The amendment allowed the health chief to nullify certificates if there were reasonable grounds to suspect a medical practitioner had failed to conduct clinical assessments before issuing the documents, as well as annul all exemptions distributed by certain doctors.
The official is required to consider all factors, including whether the vaccine pass scheme was flawed or its “resilience” had been compromised, the doctors in question had carried out clinical assessments, the number of documents issued in a specified period of time, the mode and method of issuance, as well as the opinion of the Department of Health’s director.
The validity period of the vaccine pass scheme was also extended for six months from this December to June next year.
Things were back to square one on Wednesday as the Secretary for Health Lo Chung-mau announced that the documents issued by the seven doctors would be invalid from November 9, and any vaccination exemption issued by them in the future would be null as well.
The government said the official had taken all factors mentioned in the amended regulations into account, while the seven doctors could submit a written representation to defend their cases on November 1 or before.
Lo said amending the law could secure “sufficient legal basis” for the government to undertake its duty in the anti-epidemic effort.
He also shrugged off accusations that the administration sought to override the judicial process, saying: “It’s not whether the government wins or someone else wins. We have to make sure all citizens win in this battle against Covid.”
But Lawmaker Priscilla Leung Mei-fun, an associate professor and administrative law specialist at City University of Hong Kong, argued that the government should enter an appeal.
She said the case should “go all the way” to the Court of Final Appeal so that clearer rationales could be set down, adding that the Court of Appeal and the Court of Final Appeal often had different rulings in cases related to significant public interest.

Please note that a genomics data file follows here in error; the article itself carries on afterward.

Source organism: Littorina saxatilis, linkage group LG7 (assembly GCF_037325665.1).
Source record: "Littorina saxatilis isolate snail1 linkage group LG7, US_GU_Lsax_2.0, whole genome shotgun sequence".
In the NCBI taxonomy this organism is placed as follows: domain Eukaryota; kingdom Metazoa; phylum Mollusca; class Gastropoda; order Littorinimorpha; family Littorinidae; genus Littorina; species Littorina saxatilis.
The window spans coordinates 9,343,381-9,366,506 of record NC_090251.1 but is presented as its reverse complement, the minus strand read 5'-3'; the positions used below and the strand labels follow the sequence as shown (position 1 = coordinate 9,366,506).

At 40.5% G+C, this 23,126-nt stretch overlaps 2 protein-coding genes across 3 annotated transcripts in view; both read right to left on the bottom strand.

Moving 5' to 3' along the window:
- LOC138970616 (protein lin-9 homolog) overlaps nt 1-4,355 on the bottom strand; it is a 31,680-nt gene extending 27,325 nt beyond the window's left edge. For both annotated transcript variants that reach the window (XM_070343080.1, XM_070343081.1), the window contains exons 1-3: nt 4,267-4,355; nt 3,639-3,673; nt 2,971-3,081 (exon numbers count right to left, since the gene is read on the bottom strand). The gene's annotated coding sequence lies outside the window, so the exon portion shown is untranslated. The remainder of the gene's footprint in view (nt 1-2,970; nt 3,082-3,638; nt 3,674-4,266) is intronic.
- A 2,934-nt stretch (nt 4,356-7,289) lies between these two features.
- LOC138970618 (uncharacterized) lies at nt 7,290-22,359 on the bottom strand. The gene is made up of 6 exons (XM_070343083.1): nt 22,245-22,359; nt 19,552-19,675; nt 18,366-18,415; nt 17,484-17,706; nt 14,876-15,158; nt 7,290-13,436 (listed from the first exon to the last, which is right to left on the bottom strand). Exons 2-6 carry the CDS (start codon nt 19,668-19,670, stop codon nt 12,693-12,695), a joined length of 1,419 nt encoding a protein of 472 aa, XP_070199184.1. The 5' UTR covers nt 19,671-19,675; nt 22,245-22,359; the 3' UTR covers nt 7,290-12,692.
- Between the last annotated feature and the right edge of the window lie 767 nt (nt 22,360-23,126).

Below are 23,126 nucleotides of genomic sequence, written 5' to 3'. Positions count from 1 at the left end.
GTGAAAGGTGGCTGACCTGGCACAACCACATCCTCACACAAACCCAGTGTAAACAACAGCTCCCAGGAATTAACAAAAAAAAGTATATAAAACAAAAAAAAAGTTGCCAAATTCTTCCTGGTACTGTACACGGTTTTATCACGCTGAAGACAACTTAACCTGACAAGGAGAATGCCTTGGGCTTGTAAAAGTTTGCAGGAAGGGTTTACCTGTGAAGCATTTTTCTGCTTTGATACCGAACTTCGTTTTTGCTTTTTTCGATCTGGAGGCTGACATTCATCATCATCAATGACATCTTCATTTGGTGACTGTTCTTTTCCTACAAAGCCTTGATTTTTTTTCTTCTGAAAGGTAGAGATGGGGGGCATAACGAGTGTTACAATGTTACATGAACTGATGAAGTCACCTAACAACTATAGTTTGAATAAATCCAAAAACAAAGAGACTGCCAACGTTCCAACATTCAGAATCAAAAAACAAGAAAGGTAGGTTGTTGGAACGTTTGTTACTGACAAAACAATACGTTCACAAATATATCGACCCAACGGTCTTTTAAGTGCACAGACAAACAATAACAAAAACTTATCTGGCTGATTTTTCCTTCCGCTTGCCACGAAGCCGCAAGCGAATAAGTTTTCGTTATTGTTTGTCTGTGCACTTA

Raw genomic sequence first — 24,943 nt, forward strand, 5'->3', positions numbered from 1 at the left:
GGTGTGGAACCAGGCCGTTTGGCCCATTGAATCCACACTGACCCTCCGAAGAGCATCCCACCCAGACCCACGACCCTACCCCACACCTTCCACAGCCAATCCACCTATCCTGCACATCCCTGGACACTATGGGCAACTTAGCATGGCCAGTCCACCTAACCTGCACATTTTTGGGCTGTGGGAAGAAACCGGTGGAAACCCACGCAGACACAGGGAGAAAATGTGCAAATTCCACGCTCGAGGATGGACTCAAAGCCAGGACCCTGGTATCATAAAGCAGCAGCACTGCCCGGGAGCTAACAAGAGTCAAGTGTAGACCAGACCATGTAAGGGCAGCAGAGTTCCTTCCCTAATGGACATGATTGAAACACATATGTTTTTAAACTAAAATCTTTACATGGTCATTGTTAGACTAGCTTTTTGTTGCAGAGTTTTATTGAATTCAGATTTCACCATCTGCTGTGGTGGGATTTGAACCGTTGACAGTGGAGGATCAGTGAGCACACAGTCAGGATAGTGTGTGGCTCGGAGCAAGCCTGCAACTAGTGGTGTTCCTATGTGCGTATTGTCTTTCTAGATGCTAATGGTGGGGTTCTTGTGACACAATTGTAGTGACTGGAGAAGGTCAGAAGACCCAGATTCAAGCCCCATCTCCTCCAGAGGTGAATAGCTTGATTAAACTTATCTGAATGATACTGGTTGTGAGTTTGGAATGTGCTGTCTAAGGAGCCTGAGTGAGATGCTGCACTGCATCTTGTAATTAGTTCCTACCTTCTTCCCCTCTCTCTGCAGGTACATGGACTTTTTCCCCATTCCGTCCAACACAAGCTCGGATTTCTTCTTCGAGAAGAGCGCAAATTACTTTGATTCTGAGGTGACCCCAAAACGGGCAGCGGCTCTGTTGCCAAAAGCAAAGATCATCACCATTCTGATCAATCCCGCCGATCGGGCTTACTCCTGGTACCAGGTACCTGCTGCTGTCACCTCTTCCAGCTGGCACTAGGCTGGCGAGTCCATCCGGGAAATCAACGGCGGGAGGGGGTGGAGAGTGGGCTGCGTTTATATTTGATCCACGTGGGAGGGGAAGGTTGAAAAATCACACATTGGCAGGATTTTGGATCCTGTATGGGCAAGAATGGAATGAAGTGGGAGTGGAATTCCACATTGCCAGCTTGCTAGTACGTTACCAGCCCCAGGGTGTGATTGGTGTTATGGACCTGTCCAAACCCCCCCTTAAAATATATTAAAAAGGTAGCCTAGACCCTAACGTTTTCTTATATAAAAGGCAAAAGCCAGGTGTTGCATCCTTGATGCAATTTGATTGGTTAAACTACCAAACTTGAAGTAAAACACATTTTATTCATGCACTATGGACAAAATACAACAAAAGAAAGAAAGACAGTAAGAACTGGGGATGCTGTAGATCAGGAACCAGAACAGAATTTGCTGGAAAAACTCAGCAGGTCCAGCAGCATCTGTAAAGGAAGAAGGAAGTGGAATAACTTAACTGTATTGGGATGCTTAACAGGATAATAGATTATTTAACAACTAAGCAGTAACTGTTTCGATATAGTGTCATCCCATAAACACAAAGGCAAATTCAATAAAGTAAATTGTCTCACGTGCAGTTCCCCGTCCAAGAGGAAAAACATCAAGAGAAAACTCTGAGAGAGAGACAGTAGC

Lawmaker Tik Chi-yuen, chairman of the Third Side party, agreed, saying that the law amendment gave the impression that the authorities wanted to “circumvent the judiciary”.
Kwok told the Post he would launch a wider judicial review to challenge the necessities of the vaccine pass and risk-exposure “Leave Home Safe” app.
He argued that attendees of the coming Global Financial Leaders’ Investment Summit next month could visit designated venues during the three days of medical surveillance – a wider discretion that ordinary arrivals cannot enjoy.
“This is against the Basic Law as residents are equal before the law,” he noted.
Lawmaker Doreen Kong Yuk-foon said she was surprised by the extension of the vaccine pass scheme for another six months, adding that the arrangements would be “unsuitable” for the city’s return to normality.
She urged the government to explain the rationale behind the extension, saying that the scheme had affected livelihoods and the economy.
Alex Lam Chi-yau from concern group Hong Kong Patients’ Voices said while some patients managed to get hold of new exemptions, others who visited the government’s Vaccine Allergy Safety Clinic were required to receive at least one jab before being allowed to consult a doctor, which could expose them to health risks.